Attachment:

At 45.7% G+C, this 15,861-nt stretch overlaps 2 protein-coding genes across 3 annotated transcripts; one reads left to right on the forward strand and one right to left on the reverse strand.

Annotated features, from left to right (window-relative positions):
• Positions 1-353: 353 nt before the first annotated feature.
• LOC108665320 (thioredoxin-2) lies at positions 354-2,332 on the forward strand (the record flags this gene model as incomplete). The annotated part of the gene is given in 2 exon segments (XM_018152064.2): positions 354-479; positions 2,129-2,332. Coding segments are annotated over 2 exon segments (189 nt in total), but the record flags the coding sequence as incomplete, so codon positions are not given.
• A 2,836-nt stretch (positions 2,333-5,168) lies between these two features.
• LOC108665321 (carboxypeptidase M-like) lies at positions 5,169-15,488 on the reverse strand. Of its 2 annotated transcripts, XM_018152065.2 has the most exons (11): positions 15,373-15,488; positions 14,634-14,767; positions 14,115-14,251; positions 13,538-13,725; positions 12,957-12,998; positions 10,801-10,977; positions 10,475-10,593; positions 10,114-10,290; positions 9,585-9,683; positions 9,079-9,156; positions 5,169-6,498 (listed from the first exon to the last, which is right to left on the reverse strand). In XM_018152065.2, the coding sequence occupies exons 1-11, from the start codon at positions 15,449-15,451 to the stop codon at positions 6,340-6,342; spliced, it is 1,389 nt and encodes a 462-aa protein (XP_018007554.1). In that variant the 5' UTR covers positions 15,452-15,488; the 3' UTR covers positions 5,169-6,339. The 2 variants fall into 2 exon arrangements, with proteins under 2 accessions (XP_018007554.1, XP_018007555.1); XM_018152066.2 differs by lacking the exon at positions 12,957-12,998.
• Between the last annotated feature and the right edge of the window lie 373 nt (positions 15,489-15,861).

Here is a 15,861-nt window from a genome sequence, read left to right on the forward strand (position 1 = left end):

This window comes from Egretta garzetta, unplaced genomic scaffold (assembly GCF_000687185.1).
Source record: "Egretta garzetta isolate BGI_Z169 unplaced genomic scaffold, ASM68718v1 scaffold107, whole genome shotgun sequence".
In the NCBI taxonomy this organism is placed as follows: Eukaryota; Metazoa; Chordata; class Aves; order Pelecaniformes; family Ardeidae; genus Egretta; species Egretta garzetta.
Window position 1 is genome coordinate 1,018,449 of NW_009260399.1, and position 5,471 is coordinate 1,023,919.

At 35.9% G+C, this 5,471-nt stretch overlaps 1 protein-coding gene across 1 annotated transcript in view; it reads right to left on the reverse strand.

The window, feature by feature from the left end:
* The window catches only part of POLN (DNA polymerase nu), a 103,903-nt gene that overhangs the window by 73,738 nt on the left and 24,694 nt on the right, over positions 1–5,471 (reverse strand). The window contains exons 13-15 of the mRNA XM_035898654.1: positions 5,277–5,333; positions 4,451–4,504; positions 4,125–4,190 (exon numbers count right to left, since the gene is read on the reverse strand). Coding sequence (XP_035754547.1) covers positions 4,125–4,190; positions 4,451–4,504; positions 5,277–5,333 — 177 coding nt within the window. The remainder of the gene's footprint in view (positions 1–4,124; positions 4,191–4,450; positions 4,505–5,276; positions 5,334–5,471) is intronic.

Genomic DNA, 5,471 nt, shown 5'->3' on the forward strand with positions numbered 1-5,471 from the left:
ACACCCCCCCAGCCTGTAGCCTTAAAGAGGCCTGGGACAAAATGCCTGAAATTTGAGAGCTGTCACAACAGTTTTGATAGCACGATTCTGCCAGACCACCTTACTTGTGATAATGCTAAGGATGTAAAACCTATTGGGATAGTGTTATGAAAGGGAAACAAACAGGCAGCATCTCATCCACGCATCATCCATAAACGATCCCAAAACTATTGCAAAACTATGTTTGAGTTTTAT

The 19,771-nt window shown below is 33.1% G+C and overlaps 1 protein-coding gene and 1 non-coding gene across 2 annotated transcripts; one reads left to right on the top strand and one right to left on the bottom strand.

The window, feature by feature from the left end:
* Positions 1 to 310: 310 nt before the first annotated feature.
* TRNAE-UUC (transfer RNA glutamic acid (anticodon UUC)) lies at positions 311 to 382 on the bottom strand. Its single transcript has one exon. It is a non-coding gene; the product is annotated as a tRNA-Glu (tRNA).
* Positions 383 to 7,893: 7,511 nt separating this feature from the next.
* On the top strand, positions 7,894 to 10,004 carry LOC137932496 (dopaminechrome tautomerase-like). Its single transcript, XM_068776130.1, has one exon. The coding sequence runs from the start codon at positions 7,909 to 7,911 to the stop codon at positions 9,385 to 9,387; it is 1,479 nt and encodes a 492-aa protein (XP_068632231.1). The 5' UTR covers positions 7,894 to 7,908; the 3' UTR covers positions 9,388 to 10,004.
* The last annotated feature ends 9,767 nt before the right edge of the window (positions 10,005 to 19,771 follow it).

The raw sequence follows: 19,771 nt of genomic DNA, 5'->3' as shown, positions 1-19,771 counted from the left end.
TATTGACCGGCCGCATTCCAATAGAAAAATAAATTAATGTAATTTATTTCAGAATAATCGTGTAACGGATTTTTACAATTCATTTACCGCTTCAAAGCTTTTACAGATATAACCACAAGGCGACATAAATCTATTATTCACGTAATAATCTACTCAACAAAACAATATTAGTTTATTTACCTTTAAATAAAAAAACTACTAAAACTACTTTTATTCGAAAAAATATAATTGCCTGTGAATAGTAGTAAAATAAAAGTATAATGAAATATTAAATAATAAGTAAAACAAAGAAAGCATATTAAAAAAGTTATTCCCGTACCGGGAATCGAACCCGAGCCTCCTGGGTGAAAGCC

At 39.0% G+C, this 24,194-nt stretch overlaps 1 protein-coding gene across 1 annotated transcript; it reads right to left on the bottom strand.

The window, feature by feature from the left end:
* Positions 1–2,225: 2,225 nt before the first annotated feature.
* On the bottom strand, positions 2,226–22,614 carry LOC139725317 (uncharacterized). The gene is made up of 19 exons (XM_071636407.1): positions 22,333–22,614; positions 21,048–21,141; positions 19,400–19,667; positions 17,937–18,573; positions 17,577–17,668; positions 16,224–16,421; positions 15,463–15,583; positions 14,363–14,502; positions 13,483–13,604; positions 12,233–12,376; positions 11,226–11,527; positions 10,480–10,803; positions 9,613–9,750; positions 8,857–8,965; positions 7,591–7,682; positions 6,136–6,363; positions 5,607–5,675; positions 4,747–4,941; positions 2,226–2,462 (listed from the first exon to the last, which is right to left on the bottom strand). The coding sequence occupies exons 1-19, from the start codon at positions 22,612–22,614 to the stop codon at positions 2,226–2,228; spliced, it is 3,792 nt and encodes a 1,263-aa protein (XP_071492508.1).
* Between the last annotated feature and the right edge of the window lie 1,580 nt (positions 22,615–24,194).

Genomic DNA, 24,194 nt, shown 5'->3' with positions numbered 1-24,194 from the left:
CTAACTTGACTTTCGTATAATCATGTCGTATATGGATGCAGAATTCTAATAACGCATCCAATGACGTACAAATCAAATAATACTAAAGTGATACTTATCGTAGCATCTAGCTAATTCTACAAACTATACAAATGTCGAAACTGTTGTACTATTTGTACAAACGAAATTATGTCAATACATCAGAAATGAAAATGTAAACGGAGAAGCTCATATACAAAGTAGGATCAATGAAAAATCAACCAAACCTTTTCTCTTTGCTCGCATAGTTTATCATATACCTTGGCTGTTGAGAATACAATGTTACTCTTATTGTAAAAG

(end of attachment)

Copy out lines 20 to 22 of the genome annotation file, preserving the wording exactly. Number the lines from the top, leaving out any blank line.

* Positions 1 to 310: 310 nt before the first annotated feature.
* TRNAE-UUC (transfer RNA glutamic acid (anticodon UUC)) lies at positions 311 to 382 on the bottom strand. Its single transcript has one exon. It is a non-coding gene; the product is annotated as a tRNA-Glu (tRNA).
* Positions 383 to 7,893: 7,511 nt separating this feature from the next.